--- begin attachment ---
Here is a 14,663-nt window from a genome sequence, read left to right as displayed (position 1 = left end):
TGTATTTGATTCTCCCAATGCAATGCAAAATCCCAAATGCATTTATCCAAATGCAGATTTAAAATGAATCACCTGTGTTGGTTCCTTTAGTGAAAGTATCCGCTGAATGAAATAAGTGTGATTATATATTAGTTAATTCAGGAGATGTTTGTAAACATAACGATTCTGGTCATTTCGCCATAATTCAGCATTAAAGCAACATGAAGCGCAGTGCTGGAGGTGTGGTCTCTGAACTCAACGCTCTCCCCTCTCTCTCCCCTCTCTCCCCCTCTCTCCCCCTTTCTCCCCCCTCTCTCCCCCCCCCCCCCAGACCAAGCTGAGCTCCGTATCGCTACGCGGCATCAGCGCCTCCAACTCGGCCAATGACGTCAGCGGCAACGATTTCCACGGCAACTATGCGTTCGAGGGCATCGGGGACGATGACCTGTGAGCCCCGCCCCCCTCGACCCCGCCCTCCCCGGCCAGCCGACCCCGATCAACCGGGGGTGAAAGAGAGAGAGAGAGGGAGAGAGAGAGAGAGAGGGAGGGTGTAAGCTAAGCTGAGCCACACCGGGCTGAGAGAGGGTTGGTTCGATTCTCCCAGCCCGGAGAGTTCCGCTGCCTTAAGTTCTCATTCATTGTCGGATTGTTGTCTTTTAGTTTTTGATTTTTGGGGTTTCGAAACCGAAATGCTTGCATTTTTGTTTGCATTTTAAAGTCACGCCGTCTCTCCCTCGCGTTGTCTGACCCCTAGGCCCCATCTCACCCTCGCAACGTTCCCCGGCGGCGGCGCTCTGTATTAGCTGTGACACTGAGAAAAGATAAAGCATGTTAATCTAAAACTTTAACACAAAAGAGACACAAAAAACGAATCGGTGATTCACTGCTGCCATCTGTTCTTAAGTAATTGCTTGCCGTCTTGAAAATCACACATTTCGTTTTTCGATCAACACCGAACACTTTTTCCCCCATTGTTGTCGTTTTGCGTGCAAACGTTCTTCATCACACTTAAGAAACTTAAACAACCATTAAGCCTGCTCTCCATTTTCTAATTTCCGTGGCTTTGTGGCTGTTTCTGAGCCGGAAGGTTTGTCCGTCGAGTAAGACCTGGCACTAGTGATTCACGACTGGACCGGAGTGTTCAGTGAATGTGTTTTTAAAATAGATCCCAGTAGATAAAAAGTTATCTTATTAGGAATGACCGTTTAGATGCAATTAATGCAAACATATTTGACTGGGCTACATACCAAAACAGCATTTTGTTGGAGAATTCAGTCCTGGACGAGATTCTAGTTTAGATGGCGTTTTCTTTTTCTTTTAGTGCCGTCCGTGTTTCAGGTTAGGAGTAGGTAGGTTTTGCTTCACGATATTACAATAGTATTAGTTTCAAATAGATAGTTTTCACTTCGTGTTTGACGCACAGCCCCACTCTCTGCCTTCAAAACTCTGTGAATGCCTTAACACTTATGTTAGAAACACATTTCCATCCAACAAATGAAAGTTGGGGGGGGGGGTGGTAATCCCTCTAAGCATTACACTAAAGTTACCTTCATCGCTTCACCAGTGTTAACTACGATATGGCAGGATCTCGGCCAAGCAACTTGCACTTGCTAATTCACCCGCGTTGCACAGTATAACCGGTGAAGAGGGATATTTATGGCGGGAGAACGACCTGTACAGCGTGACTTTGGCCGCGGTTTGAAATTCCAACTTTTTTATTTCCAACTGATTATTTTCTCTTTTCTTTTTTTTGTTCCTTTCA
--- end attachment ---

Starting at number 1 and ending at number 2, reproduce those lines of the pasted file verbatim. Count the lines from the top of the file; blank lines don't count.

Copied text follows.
Here is a 14,663-nt window from a genome sequence, read left to right as displayed (position 1 = left end):
TGTATTTGATTCTCCCAATGCAATGCAAAATCCCAAATGCATTTATCCAAATGCAGATTTAAAATGAATCACCTGTGTTGGTTCCTTTAGTGAAAGTATCCGCTGAATGAAATAAGTGTGATTATATATTAGTTAATTCAGGAGATGTTTGTAAACATAACGATTCTGGTCATTTCGCCATAATTCAGCATTAAAGCAACATGAAGCGCAGTGCTGGAGGTGTGGTCTCTGAACTCAACGCTCTCCCCTCTCTCTCCCCTCTCTCCCCCTCTCTCCCCCTTTCTCCCCCCTCTCTCCCCCCCCCCCCCAGACCAAGCTGAGCTCCGTATCGCTACGCGGCATCAGCGCCTCCAACTCGGCCAATGACGTCAGCGGCAACGATTTCCACGGCAACTATGCGTTCGAGGGCATCGGGGACGATGACCTGTGAGCCCCGCCCCCCTCGACCCCGCCCTCCCCGGCCAGCCGACCCCGATCAACCGGGGGTGAAAGAGAGAGAGAGAGGGAGAGAGAGAGAGAGAGGGAGGGTGTAAGCTAAGCTGAGCCACACCGGGCTGAGAGAGGGTTGGTTCGATTCTCCCAGCCCGGAGAGTTCCGCTGCCTTAAGTTCTCATTCATTGTCGGATTGTTGTCTTTTAGTTTTTGATTTTTGGGGTTTCGAAACCGAAATGCTTGCATTTTTGTTTGCATTTTAAAGTCACGCCGTCTCTCCCTCGCGTTGTCTGACCCCTAGGCCCCATCTCACCCTCGCAACGTTCCCCGGCGGCGGCGCTCTGTATTAGCTGTGACACTGAGAAAAGATAAAGCATGTTAATCTAAAACTTTAACACAAAAGAGACACAAAAAACGAATCGGTGATTCACTGCTGCCATCTGTTCTTAAGTAATTGCTTGCCGTCTTGAAAATCACACATTTCGTTTTTCGATCAACACCGAACACTTTTTCCCCCATTGTTGTCGTTTTGCGTGCAAACGTTCTTCATCACACTTAAGAAACTTAAACAACCATTAAGCCTGCTCTCCATTTTCTAATTTCCGTGGCTTTGTGGCTGTTTCTGAGCCGGAAGGTTTGTCCGTCGAGTAAGACCTGGCACTAGTGATTCACGACTGGACCGGAGTGTTCAGTGAATGTGTTTTTAAAATAGATCCCAGTAGATAAAAAGTTATCTTATTAGGAATGACCGTTTAGATGCAATTAATGCAAACATATTTGACTGGGCTACATACCAAAACAGCATTTTGTTGGAGAATTCAGTCCTGGACGAGATTCTAGTTTAGATGGCGTTTTCTTTTTCTTTTAGTGCCGTCCGTGTTTCAGGTTAGGAGTAGGTAGGTTTTGCTTCACGATATTACAATAGTATTAGTTTCAAATAGATAGTTTTCACTTCGTGTTTGACGCACAGCCCCACTCTCTGCCTTCAAAACTCTGTGAATGCCTTAACACTTATGTTAGAAACACATTTCCATCCAACAAATGAAAGTTGGGGGGGGGGGTGGTAATCCCTCTAAGCATTACACTAAAGTTACCTTCATCGCTTCACCAGTGTTAACTACGATATGGCAGGATCTCGGCCAAGCAACTTGCACTTGCTAATTCACCCGCGTTGCACAGTATAACCGGTGAAGAGGGATATTTATGGCGGGAGAACGACCTGTACAGCGTGACTTTGGCCGCGGTTTGAAATTCCAACTTTTTTATTTCCAACTGATTATTTTCTCTTTTCTTTTTTTTGTTCCTTTCA